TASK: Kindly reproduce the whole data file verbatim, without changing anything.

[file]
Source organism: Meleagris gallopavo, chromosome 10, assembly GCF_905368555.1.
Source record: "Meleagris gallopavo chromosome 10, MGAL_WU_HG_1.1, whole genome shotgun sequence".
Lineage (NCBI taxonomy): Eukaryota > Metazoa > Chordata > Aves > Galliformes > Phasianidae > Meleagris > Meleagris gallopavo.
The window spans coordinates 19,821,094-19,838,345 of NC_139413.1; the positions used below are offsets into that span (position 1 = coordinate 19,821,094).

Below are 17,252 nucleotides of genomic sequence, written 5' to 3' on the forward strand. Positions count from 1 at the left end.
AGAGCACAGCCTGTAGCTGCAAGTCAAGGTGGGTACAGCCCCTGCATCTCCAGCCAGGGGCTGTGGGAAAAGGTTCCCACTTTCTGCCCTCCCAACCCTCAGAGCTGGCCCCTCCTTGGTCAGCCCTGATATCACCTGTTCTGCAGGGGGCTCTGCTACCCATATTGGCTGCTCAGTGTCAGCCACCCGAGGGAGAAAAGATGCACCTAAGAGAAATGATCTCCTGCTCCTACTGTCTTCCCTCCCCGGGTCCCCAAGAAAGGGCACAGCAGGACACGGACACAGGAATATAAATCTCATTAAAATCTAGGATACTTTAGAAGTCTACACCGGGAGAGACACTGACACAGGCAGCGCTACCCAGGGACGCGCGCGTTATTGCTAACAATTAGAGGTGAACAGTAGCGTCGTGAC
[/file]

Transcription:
Source organism: Meleagris gallopavo, chromosome 10, assembly GCF_905368555.1.
Source record: "Meleagris gallopavo chromosome 10, MGAL_WU_HG_1.1, whole genome shotgun sequence".
Lineage (NCBI taxonomy): Eukaryota > Metazoa > Chordata > Aves > Galliformes > Phasianidae > Meleagris > Meleagris gallopavo.
The window spans coordinates 19,821,094-19,838,345 of NC_139413.1; the positions used below are offsets into that span (position 1 = coordinate 19,821,094).

Below are 17,252 nucleotides of genomic sequence, written 5' to 3' on the forward strand. Positions count from 1 at the left end.
AGAGCACAGCCTGTAGCTGCAAGTCAAGGTGGGTACAGCCCCTGCATCTCCAGCCAGGGGCTGTGGGAAAAGGTTCCCACTTTCTGCCCTCCCAACCCTCAGAGCTGGCCCCTCCTTGGTCAGCCCTGATATCACCTGTTCTGCAGGGGGCTCTGCTACCCATATTGGCTGCTCAGTGTCAGCCACCCGAGGGAGAAAAGATGCACCTAAGAGAAATGATCTCCTGCTCCTACTGTCTTCCCTCCCCGGGTCCCCAAGAAAGGGCACAGCAGGACACGGACACAGGAATATAAATCTCATTAAAATCTAGGATACTTTAGAAGTCTACACCGGGAGAGACACTGACACAGGCAGCGCTACCCAGGGACGCGCGCGTTATTGCTAACAATTAGAGGTGAACAGTAGCGTCGTGAC